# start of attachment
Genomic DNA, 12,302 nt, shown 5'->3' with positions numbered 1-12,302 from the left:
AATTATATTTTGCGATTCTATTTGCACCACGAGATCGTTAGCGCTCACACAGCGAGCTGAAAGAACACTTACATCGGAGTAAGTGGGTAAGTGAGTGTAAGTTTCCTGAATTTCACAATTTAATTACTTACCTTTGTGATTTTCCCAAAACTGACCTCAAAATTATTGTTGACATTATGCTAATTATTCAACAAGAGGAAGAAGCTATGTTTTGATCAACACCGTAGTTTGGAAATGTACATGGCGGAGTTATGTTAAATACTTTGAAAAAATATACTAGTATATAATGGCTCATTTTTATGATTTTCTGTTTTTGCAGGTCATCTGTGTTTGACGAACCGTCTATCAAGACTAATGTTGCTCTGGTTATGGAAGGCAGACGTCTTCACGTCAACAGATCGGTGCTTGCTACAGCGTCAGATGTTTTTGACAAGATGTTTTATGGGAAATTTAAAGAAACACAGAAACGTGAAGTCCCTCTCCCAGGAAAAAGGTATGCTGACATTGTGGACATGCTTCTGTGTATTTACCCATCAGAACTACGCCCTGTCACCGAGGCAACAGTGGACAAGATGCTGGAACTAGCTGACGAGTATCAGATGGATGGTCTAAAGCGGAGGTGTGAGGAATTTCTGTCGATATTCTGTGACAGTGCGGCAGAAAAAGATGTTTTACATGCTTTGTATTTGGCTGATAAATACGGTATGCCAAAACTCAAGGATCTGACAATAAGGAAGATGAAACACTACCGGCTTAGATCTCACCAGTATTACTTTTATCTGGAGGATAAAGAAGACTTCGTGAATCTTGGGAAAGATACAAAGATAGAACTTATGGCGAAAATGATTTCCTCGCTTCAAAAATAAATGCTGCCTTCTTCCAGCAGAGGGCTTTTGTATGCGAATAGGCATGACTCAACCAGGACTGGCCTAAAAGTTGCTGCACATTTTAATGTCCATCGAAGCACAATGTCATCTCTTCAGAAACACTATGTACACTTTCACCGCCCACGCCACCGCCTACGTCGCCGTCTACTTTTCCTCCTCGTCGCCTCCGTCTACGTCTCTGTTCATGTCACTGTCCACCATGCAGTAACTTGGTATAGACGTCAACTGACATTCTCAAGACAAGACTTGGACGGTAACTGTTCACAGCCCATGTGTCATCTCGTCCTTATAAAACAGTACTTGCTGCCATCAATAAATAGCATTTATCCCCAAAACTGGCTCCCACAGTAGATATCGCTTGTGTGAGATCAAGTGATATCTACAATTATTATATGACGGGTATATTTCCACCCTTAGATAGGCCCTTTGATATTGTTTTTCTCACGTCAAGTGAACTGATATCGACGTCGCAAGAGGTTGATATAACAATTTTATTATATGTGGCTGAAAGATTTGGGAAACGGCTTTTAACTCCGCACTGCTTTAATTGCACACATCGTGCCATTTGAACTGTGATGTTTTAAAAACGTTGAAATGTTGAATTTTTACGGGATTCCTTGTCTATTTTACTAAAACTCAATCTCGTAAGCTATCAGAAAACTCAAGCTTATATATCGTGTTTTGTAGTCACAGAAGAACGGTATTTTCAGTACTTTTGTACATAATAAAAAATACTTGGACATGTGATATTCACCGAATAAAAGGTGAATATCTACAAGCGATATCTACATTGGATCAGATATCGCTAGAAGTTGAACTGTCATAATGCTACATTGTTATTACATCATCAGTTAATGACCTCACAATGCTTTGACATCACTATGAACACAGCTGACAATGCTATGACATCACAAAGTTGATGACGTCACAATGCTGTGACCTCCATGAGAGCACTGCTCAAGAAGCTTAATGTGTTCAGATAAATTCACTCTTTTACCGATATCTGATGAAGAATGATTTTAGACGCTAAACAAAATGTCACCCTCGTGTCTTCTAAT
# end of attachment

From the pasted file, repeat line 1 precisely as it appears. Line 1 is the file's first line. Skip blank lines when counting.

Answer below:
Genomic DNA, 12,302 nt, shown 5'->3' with positions numbered 1-12,302 from the left: